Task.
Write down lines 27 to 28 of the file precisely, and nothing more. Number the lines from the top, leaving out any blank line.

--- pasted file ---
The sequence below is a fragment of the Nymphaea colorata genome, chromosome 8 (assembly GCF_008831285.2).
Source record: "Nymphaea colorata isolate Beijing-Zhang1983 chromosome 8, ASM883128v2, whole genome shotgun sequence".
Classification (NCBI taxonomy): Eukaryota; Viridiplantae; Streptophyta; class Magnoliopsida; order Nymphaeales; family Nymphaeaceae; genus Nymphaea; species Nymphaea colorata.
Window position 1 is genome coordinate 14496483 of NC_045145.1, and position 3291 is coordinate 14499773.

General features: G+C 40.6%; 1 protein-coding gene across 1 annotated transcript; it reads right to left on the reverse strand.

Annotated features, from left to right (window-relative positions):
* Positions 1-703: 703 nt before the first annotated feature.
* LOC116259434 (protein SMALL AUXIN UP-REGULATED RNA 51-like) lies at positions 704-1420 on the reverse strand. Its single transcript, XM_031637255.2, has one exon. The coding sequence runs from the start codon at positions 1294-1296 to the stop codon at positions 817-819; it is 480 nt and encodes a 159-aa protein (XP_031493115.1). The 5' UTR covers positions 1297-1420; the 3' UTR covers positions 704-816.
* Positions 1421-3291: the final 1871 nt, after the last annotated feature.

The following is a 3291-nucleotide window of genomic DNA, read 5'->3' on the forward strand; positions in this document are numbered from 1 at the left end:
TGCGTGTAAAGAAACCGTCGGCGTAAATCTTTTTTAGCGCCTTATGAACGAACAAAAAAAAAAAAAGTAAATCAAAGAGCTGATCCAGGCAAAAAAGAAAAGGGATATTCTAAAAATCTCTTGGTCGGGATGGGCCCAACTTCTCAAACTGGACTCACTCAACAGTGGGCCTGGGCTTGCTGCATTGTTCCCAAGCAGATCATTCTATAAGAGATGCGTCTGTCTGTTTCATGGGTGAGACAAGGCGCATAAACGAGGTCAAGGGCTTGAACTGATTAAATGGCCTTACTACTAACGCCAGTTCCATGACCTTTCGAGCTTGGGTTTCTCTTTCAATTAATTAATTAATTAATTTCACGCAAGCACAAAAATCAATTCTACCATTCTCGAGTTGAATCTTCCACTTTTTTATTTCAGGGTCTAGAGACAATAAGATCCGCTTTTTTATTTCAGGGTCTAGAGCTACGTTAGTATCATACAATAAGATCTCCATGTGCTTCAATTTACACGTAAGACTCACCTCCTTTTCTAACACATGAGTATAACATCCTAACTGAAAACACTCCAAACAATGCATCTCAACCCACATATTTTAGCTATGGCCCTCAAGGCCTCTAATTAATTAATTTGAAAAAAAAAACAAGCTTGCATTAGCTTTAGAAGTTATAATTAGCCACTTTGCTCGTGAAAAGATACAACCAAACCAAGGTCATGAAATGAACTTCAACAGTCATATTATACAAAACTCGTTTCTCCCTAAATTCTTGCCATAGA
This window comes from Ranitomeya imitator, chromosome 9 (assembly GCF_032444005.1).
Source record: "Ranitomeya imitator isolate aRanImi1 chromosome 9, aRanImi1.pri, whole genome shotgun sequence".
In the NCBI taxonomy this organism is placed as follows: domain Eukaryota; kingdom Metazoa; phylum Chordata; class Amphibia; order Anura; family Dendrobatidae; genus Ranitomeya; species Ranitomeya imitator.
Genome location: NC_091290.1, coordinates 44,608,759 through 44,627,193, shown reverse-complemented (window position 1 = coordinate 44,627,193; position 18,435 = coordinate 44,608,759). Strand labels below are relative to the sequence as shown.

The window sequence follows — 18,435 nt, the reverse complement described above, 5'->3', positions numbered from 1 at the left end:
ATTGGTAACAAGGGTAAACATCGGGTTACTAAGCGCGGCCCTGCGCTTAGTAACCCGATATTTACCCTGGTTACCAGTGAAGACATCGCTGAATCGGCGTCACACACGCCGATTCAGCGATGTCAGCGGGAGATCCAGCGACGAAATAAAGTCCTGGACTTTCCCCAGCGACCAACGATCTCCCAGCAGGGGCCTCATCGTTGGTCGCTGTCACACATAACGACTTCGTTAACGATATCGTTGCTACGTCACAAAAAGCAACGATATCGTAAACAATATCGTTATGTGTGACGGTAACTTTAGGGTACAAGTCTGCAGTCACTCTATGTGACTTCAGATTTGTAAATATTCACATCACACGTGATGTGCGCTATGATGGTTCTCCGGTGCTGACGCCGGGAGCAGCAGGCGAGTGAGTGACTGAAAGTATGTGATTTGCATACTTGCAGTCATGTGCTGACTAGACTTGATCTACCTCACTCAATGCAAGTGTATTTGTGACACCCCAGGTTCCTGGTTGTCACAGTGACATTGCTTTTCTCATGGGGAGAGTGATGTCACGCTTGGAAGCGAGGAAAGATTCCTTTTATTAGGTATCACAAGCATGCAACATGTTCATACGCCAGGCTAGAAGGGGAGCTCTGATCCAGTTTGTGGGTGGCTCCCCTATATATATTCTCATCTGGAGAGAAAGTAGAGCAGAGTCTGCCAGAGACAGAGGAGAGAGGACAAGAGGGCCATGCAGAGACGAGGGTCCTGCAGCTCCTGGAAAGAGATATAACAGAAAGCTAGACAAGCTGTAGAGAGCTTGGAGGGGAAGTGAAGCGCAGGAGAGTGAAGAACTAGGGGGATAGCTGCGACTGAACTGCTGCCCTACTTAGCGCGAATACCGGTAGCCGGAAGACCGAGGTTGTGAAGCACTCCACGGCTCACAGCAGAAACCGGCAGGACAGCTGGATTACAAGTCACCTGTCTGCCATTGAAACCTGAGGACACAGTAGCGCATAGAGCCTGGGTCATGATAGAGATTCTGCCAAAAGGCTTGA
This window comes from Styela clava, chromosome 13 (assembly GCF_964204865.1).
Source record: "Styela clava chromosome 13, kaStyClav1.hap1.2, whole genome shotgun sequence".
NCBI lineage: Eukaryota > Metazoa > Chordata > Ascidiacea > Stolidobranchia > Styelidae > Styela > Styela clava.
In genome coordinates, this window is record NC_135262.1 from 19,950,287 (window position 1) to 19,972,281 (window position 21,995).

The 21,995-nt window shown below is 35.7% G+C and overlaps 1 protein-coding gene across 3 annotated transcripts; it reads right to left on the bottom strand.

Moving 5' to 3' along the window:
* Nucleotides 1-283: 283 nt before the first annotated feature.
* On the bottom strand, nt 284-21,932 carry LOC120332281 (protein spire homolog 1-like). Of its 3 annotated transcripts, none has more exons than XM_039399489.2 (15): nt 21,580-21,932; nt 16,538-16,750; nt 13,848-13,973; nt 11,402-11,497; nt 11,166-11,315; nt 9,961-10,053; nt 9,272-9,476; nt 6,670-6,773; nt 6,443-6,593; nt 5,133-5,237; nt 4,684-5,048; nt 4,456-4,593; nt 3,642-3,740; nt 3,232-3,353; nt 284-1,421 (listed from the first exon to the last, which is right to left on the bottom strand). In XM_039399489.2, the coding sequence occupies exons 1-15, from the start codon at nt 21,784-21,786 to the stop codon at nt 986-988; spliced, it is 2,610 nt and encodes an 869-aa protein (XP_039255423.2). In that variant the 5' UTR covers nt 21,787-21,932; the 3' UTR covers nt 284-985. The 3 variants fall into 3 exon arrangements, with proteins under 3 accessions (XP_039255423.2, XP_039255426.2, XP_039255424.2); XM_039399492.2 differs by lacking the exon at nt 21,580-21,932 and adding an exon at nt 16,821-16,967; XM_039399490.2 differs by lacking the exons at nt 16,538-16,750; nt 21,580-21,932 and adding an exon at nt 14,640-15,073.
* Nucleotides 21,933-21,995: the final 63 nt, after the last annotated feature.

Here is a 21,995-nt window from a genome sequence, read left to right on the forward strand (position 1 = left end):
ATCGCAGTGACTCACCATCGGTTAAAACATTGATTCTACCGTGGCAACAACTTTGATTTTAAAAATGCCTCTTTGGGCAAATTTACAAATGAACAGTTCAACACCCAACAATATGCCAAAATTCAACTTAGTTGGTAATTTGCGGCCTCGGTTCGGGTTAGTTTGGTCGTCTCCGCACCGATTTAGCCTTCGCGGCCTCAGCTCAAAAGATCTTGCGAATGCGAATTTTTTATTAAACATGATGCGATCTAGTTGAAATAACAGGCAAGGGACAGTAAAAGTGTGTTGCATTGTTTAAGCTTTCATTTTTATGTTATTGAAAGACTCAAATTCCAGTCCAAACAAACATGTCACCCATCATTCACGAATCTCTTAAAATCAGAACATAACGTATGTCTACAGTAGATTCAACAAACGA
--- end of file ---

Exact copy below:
Here is a 21,995-nt window from a genome sequence, read left to right on the forward strand (position 1 = left end):
ATCGCAGTGACTCACCATCGGTTAAAACATTGATTCTACCGTGGCAACAACTTTGATTTTAAAAATGCCTCTTTGGGCAAATTTACAAATGAACAGTTCAACACCCAACAATATGCCAAAATTCAACTTAGTTGGTAATTTGCGGCCTCGGTTCGGGTTAGTTTGGTCGTCTCCGCACCGATTTAGCCTTCGCGGCCTCAGCTCAAAAGATCTTGCGAATGCGAATTTTTTATTAAACATGATGCGATCTAGTTGAAATAACAGGCAAGGGACAGTAAAAGTGTGTTGCATTGTTTAAGCTTTCATTTTTATGTTATTGAAAGACTCAAATTCCAGTCCAAACAAACATGTCACCCATCATTCACGAATCTCTTAAAATCAGAACATAACGTATGTCTACAGTAGATTCAACAAACGA